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Old 01-13-2014, 01:32 PM   #11
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I still use my scale. Every day in fact. Eating whole food and exercising are still the keys to me. Assuming you eat the non-starchy vegetables, good quality meats, nuts, and I eat dairy as well. And sure you need to keep an eye on calories.

But people rarely gorge to excess on broc or spinach. Try it some day. It is virtually impossible to do. So if you are eating well chosen whole foods and exercising then yes you will lose weight.

You have to make sure you are not say using condiments in excess or drinking diet sodas which can mess with your metabolism. But if people were truly eating good whole foods, drinking a lot of water, avoiding diet anything, and putting in some good exercise you will have weight loss. If not I would check with doctors to see what else was going on.

Silentartic no one is saying obesity is not a huge health concerns. Of course it is. But if you follow any 'diet' that isn't something comfortable for you, eventually it will fail. It won't be sustainable and things will go back. You have to focus on healthy habits you can maintain.

And this is also important. You don't have to get all the way to your goal weight. A 10% weight loss can result in huge and profound benefits especially if you are also getting good exercise.
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Old 01-13-2014, 02:15 PM   #12
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Quote:
Originally Posted by diamondgeog View Post
I do have to disagree a little bit about the feeling well. I just saw a great video. I can link it later. But the presenter talked just about this. He is an amazing ethno-botanist.

In any event he was talking about how you should NEVER get anything labeled diet. Never, ever. The sweeteners are really bad for you, most of them used here.

And then this was even more shocking. We have toothpaste and deodorants and hair shampoo that is literally illegal and banned in Canada and Mexico. Because certain chemicals are allowed here and banned there.

He was saying one reason women get breast cancer is because their deodorants have this stuff. In any event he said your goal should be health. And ironically he said you can even feel food, feel great, but you might be heading toward well something bad with a C.

Now let me say feeling good and great is AWESOME. But we also want to be really healthy don't we? And cancer free? And heart disease free? So feeling healthy and being healthy we should shoot for both.

I also felt healthy when I got down to 250 or 260 even. So much better. So that is a great thing also. You don't have to be at goal weight to start feeling a lot better than before.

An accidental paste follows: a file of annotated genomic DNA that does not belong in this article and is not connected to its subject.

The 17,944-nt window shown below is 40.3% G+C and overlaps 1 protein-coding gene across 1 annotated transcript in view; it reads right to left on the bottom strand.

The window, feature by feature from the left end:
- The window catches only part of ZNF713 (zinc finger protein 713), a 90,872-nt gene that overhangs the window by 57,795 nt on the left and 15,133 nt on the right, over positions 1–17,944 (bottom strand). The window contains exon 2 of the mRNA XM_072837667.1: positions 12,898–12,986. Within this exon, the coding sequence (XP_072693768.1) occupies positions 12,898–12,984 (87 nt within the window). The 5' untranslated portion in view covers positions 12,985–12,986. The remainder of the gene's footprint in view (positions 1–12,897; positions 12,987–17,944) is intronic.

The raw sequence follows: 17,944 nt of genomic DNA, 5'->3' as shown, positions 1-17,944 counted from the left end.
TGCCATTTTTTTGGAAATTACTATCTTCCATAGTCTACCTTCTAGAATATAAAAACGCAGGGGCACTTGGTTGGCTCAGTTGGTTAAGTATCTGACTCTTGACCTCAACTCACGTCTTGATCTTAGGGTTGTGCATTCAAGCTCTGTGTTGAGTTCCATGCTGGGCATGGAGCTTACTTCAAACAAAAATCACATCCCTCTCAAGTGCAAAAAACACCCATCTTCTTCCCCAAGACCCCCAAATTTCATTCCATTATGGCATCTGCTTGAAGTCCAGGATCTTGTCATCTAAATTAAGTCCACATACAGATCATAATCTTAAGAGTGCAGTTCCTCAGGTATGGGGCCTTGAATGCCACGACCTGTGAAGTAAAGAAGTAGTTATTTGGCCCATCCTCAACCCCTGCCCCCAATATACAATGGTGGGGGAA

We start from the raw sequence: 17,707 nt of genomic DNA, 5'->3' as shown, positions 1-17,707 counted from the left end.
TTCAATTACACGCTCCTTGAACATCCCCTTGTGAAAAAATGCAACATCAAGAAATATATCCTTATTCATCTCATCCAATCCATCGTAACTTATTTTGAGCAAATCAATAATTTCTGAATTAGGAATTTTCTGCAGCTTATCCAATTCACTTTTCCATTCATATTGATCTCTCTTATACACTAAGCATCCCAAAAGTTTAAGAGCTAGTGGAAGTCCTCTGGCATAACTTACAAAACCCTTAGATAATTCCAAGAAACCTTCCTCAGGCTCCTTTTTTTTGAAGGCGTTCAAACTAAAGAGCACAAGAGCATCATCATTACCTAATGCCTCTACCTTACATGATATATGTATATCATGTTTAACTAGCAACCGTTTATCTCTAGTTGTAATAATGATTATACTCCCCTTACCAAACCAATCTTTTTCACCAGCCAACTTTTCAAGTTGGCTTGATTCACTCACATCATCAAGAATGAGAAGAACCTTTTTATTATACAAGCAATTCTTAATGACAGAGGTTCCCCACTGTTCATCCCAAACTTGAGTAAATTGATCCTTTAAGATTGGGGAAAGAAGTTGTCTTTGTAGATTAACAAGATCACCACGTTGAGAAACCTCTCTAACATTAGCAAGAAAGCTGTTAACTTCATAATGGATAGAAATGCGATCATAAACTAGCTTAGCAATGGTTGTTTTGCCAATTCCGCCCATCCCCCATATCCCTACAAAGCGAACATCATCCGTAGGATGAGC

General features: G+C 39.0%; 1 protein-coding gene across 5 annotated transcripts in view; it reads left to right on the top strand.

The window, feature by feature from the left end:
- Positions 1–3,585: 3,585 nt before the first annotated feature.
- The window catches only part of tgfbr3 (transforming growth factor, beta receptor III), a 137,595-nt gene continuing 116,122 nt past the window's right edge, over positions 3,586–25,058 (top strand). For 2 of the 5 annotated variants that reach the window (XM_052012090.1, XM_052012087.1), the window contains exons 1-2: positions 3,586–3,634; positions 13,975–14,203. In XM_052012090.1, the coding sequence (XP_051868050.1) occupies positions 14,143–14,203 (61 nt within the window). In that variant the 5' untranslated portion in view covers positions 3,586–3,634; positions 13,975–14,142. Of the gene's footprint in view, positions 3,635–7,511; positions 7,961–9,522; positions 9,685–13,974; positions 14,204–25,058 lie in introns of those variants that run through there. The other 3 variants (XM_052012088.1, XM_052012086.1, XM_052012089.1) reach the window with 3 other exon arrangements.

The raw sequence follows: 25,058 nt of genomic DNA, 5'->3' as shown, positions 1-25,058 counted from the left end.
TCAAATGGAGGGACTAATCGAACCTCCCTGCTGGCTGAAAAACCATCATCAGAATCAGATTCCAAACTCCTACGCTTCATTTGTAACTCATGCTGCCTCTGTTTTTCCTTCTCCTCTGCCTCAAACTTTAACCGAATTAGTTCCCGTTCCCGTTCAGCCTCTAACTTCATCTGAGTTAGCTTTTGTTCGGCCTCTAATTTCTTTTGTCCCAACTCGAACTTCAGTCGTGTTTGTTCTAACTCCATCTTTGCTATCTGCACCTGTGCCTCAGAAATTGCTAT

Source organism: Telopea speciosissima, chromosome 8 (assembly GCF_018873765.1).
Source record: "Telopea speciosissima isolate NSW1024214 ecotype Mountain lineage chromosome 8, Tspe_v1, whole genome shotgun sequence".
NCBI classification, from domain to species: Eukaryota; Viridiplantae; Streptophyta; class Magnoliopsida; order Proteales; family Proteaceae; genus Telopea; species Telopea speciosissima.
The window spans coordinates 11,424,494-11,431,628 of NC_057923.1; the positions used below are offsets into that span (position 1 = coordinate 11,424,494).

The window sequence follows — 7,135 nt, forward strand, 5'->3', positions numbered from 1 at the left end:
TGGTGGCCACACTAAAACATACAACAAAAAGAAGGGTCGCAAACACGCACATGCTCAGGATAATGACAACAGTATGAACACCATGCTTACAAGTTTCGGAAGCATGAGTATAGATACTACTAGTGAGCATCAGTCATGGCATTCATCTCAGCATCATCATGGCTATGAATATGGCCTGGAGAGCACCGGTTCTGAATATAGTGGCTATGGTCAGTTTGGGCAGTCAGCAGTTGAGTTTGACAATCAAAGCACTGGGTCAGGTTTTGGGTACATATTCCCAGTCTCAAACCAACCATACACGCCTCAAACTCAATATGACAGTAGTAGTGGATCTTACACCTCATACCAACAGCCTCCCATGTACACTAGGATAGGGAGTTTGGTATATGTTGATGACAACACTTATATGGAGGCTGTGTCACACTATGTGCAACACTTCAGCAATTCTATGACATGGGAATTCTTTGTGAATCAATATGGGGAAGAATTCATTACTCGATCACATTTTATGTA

Well, I agree to an extent, and I'm sure at the end of the day we're on the same page. There comes a point though where you can't prevent everything. I want to live my life fully, and not just to prevent death or sickness. That, to me, is the real goal. And I firmly believe that unnecessary stress is higher on the list of health risks than many other things.

If I know that a certain shampoo causes cancer - and it's been studied and proven and/or there's factors to make me believe this - then, I would feel better not using that shampoo, especially since there's plenty of other alternatives. That's still under the umbrella of "feeling well."

But, I'm not going to research my current shampoo, conditioner, deodorant, perfume, hairspray, etc. to see if any of them cause cancer, and then research again just to make sure. Some people might, and there's nothing wrong with that. But, in my life, that's just too much work in the grand scheme of things, and to add that stressor would not be beneficial to my health or my well-being.

My point was that health as a goal is intangible to me. How healthy? Superfit would be nice, but I also want to be super mommy and wonder wife...there's a balance.

Great discussion!
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Old 01-13-2014, 02:18 PM   #13
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Great post and points Mazzy, thanks. And put that way yes. As healthy as possible AND practical and for sure to the feeling great point. I cannot in words describe how much better I feel now. Both body and mind.
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Old 01-13-2014, 02:55 PM   #14
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Diamondgeog...that's awesome!

It's a great example for all of us
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Old 01-13-2014, 04:13 PM   #15
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While I don't disagree with tag post at all, it doesn't reach me because it's vague and philosophical. One cannot will themselves to feel good or to feel peaceful or whatever. It takes action to generate feelings like that. I agree, focus on the process not the results, but the process needs to be thought out and given direction.